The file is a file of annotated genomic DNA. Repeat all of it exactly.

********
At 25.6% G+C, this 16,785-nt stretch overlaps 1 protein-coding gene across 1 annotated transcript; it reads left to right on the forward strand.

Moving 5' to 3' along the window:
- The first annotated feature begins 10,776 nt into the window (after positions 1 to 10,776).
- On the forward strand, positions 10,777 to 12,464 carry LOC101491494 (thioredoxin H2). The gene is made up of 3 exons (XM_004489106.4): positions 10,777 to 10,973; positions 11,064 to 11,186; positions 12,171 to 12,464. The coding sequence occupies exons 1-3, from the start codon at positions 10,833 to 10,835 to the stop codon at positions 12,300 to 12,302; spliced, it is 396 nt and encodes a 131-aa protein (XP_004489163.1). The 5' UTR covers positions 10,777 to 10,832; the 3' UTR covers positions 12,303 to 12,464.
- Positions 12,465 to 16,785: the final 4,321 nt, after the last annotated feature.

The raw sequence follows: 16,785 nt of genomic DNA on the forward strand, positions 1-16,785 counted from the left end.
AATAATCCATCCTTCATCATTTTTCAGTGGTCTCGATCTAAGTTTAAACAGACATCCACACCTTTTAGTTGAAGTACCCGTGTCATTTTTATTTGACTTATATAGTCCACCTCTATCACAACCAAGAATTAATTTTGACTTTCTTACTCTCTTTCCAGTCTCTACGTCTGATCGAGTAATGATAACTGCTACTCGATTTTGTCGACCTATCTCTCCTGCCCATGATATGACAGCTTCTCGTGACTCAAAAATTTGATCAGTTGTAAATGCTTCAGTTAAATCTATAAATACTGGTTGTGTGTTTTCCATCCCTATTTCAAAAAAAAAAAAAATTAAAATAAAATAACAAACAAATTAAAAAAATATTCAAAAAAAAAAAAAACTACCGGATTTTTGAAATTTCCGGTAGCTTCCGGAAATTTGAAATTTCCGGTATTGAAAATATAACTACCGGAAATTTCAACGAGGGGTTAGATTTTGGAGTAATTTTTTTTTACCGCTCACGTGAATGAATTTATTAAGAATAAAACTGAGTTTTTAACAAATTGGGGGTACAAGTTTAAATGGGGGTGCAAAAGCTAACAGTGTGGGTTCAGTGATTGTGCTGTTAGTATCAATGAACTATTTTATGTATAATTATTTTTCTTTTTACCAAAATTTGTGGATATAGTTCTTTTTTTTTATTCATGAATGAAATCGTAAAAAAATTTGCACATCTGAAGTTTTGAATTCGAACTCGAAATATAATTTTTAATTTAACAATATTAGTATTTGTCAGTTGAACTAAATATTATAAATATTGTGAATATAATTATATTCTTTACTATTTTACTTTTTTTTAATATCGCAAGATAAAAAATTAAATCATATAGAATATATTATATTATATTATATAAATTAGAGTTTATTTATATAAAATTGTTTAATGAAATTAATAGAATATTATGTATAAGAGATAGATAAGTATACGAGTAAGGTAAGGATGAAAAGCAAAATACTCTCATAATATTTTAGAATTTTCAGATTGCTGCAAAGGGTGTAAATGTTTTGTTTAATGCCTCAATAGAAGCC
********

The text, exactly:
At 25.6% G+C, this 16,785-nt stretch overlaps 1 protein-coding gene across 1 annotated transcript; it reads left to right on the forward strand.

Moving 5' to 3' along the window:
- The first annotated feature begins 10,776 nt into the window (after positions 1 to 10,776).
- On the forward strand, positions 10,777 to 12,464 carry LOC101491494 (thioredoxin H2). The gene is made up of 3 exons (XM_004489106.4): positions 10,777 to 10,973; positions 11,064 to 11,186; positions 12,171 to 12,464. The coding sequence occupies exons 1-3, from the start codon at positions 10,833 to 10,835 to the stop codon at positions 12,300 to 12,302; spliced, it is 396 nt and encodes a 131-aa protein (XP_004489163.1). The 5' UTR covers positions 10,777 to 10,832; the 3' UTR covers positions 12,303 to 12,464.
- Positions 12,465 to 16,785: the final 4,321 nt, after the last annotated feature.

The raw sequence follows: 16,785 nt of genomic DNA on the forward strand, positions 1-16,785 counted from the left end.
AATAATCCATCCTTCATCATTTTTCAGTGGTCTCGATCTAAGTTTAAACAGACATCCACACCTTTTAGTTGAAGTACCCGTGTCATTTTTATTTGACTTATATAGTCCACCTCTATCACAACCAAGAATTAATTTTGACTTTCTTACTCTCTTTCCAGTCTCTACGTCTGATCGAGTAATGATAACTGCTACTCGATTTTGTCGACCTATCTCTCCTGCCCATGATATGACAGCTTCTCGTGACTCAAAAATTTGATCAGTTGTAAATGCTTCAGTTAAATCTATAAATACTGGTTGTGTGTTTTCCATCCCTATTTCAAAAAAAAAAAAAATTAAAATAAAATAACAAACAAATTAAAAAAATATTCAAAAAAAAAAAAAACTACCGGATTTTTGAAATTTCCGGTAGCTTCCGGAAATTTGAAATTTCCGGTATTGAAAATATAACTACCGGAAATTTCAACGAGGGGTTAGATTTTGGAGTAATTTTTTTTTACCGCTCACGTGAATGAATTTATTAAGAATAAAACTGAGTTTTTAACAAATTGGGGGTACAAGTTTAAATGGGGGTGCAAAAGCTAACAGTGTGGGTTCAGTGATTGTGCTGTTAGTATCAATGAACTATTTTATGTATAATTATTTTTCTTTTTACCAAAATTTGTGGATATAGTTCTTTTTTTTTATTCATGAATGAAATCGTAAAAAAATTTGCACATCTGAAGTTTTGAATTCGAACTCGAAATATAATTTTTAATTTAACAATATTAGTATTTGTCAGTTGAACTAAATATTATAAATATTGTGAATATAATTATATTCTTTACTATTTTACTTTTTTTTAATATCGCAAGATAAAAAATTAAATCATATAGAATATATTATATTATATTATATAAATTAGAGTTTATTTATATAAAATTGTTTAATGAAATTAATAGAATATTATGTATAAGAGATAGATAAGTATACGAGTAAGGTAAGGATGAAAAGCAAAATACTCTCATAATATTTTAGAATTTTCAGATTGCTGCAAAGGGTGTAAATGTTTTGTTTAATGCCTCAATAGAAGCC